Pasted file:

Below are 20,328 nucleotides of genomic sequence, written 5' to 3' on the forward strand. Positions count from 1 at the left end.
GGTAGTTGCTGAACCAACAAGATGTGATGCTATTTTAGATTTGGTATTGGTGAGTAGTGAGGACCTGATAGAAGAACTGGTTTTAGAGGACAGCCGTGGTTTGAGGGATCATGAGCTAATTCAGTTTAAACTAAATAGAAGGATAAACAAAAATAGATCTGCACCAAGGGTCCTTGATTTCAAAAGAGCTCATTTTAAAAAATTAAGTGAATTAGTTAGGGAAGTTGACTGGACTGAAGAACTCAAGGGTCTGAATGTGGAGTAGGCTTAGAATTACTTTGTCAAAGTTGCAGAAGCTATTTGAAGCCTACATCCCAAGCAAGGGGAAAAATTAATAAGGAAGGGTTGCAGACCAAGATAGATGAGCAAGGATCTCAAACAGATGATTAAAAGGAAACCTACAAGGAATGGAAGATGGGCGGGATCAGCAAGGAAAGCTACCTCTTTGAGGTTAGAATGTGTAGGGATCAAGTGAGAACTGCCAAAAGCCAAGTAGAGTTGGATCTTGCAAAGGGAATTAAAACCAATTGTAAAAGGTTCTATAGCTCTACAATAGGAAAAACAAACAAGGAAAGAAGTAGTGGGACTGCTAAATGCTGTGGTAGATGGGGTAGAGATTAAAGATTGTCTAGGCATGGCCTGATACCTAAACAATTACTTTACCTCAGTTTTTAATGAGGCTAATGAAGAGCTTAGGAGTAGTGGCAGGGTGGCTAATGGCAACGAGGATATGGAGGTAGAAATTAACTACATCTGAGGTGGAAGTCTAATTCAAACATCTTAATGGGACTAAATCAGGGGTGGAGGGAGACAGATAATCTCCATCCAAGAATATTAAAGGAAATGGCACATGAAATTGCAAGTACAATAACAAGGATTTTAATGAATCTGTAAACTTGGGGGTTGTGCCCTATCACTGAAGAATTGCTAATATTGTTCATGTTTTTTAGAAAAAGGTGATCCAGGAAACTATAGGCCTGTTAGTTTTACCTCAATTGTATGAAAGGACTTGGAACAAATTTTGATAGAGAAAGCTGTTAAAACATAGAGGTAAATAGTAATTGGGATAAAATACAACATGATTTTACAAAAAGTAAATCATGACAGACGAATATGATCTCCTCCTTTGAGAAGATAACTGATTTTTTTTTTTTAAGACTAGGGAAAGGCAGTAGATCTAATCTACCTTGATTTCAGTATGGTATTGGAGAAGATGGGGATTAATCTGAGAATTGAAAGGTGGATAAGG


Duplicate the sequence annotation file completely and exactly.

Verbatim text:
Below are 20,328 nucleotides of genomic sequence, written 5' to 3' on the forward strand. Positions count from 1 at the left end.
GGTAGTTGCTGAACCAACAAGATGTGATGCTATTTTAGATTTGGTATTGGTGAGTAGTGAGGACCTGATAGAAGAACTGGTTTTAGAGGACAGCCGTGGTTTGAGGGATCATGAGCTAATTCAGTTTAAACTAAATAGAAGGATAAACAAAAATAGATCTGCACCAAGGGTCCTTGATTTCAAAAGAGCTCATTTTAAAAAATTAAGTGAATTAGTTAGGGAAGTTGACTGGACTGAAGAACTCAAGGGTCTGAATGTGGAGTAGGCTTAGAATTACTTTGTCAAAGTTGCAGAAGCTATTTGAAGCCTACATCCCAAGCAAGGGGAAAAATTAATAAGGAAGGGTTGCAGACCAAGATAGATGAGCAAGGATCTCAAACAGATGATTAAAAGGAAACCTACAAGGAATGGAAGATGGGCGGGATCAGCAAGGAAAGCTACCTCTTTGAGGTTAGAATGTGTAGGGATCAAGTGAGAACTGCCAAAAGCCAAGTAGAGTTGGATCTTGCAAAGGGAATTAAAACCAATTGTAAAAGGTTCTATAGCTCTACAATAGGAAAAACAAACAAGGAAAGAAGTAGTGGGACTGCTAAATGCTGTGGTAGATGGGGTAGAGATTAAAGATTGTCTAGGCATGGCCTGATACCTAAACAATTACTTTACCTCAGTTTTTAATGAGGCTAATGAAGAGCTTAGGAGTAGTGGCAGGGTGGCTAATGGCAACGAGGATATGGAGGTAGAAATTAACTACATCTGAGGTGGAAGTCTAATTCAAACATCTTAATGGGACTAAATCAGGGGTGGAGGGAGACAGATAATCTCCATCCAAGAATATTAAAGGAAATGGCACATGAAATTGCAAGTACAATAACAAGGATTTTAATGAATCTGTAAACTTGGGGGTTGTGCCCTATCACTGAAGAATTGCTAATATTGTTCATGTTTTTTAGAAAAAGGTGATCCAGGAAACTATAGGCCTGTTAGTTTTACCTCAATTGTATGAAAGGACTTGGAACAAATTTTGATAGAGAAAGCTGTTAAAACATAGAGGTAAATAGTAATTGGGATAAAATACAACATGATTTTACAAAAAGTAAATCATGACAGACGAATATGATCTCCTCCTTTGAGAAGATAACTGATTTTTTTTTTTTAAGACTAGGGAAAGGCAGTAGATCTAATCTACCTTGATTTCAGTATGGTATTGGAGAAGATGGGGATTAATCTGAGAATTGAAAGGTGGATAAGG